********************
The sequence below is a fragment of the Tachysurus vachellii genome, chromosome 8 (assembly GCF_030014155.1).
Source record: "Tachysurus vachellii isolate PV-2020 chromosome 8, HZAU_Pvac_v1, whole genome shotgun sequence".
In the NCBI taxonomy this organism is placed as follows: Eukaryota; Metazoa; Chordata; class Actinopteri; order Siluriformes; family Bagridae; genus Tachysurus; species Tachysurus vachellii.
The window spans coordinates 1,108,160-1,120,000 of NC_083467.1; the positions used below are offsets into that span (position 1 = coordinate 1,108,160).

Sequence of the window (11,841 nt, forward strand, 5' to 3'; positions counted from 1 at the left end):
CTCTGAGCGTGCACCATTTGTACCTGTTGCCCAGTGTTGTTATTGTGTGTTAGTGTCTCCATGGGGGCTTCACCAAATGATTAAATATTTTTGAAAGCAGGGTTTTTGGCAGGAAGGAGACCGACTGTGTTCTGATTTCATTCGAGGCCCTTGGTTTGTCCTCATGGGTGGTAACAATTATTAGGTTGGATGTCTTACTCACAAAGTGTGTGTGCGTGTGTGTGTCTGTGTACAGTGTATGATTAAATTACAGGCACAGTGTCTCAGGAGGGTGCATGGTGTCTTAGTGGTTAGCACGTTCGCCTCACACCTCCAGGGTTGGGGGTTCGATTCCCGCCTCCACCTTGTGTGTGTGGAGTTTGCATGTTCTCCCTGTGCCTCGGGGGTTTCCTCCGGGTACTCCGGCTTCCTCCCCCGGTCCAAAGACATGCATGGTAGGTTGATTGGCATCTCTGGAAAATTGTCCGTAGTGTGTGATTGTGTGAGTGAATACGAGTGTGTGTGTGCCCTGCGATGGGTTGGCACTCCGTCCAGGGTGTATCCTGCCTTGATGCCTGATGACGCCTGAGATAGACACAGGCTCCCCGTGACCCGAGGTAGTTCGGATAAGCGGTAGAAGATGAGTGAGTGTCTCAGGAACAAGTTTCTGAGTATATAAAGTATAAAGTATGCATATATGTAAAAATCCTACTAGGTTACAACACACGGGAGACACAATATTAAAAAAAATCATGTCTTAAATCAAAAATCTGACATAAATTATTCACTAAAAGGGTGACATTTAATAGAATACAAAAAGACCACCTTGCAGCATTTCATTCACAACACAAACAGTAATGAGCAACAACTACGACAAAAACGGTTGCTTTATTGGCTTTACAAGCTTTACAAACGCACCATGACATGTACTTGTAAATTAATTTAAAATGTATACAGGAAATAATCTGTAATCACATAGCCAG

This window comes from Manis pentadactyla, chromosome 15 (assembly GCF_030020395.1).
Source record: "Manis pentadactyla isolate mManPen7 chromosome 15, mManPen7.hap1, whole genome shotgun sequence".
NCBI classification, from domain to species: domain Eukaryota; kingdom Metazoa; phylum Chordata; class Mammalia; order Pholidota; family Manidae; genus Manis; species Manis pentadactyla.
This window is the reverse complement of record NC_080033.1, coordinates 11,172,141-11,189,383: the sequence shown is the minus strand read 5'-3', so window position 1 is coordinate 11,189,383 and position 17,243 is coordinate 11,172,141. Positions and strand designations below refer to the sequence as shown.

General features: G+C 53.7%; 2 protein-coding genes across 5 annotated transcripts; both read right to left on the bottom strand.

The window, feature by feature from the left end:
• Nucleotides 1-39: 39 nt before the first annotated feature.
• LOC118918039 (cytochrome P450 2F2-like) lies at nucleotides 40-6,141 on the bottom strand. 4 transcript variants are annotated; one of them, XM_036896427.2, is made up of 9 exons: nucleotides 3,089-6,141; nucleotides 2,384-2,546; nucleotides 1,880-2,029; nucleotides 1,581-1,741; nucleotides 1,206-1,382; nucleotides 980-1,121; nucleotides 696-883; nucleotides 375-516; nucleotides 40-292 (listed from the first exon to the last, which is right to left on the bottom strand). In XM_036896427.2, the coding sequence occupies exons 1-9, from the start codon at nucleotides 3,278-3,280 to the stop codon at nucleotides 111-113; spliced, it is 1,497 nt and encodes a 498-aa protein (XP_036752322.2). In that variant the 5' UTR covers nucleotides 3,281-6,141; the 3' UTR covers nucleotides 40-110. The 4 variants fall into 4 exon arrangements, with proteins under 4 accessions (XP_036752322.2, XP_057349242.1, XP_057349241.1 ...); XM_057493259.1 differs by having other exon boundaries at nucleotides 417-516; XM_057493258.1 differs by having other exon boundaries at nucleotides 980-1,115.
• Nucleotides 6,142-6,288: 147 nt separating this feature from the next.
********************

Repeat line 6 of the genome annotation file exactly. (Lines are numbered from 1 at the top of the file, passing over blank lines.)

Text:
CTCTGAGCGTGCACCATTTGTACCTGTTGCCCAGTGTTGTTATTGTGTGTTAGTGTCTCCATGGGGGCTTCACCAAATGATTAAATATTTTTGAAAGCAGGGTTTTTGGCAGGAAGGAGACCGACTGTGTTCTGATTTCATTCGAGGCCCTTGGTTTGTCCTCATGGGTGGTAACAATTATTAGGTTGGATGTCTTACTCACAAAGTGTGTGTGCGTGTGTGTGTCTGTGTACAGTGTATGATTAAATTACAGGCACAGTGTCTCAGGAGGGTGCATGGTGTCTTAGTGGTTAGCACGTTCGCCTCACACCTCCAGGGTTGGGGGTTCGATTCCCGCCTCCACCTTGTGTGTGTGGAGTTTGCATGTTCTCCCTGTGCCTCGGGGGTTTCCTCCGGGTACTCCGGCTTCCTCCCCCGGTCCAAAGACATGCATGGTAGGTTGATTGGCATCTCTGGAAAATTGTCCGTAGTGTGTGATTGTGTGAGTGAATACGAGTGTGTGTGTGCCCTGCGATGGGTTGGCACTCCGTCCAGGGTGTATCCTGCCTTGATGCCTGATGACGCCTGAGATAGACACAGGCTCCCCGTGACCCGAGGTAGTTCGGATAAGCGGTAGAAGATGAGTGAGTGTCTCAGGAACAAGTTTCTGAGTATATAAAGTATAAAGTATGCATATATGTAAAAATCCTACTAGGTTACAACACACGGGAGACACAATATTAAAAAAAATCATGTCTTAAATCAAAAATCTGACATAAATTATTCACTAAAAGGGTGACATTTAATAGAATACAAAAAGACCACCTTGCAGCATTTCATTCACAACACAAACAGTAATGAGCAACAACTACGACAAAAACGGTTGCTTTATTGGCTTTACAAGCTTTACAAACGCACCATGACATGTACTTGTAAATTAATTTAAAATGTATACAGGAAATAATCTGTAATCACATAGCCAG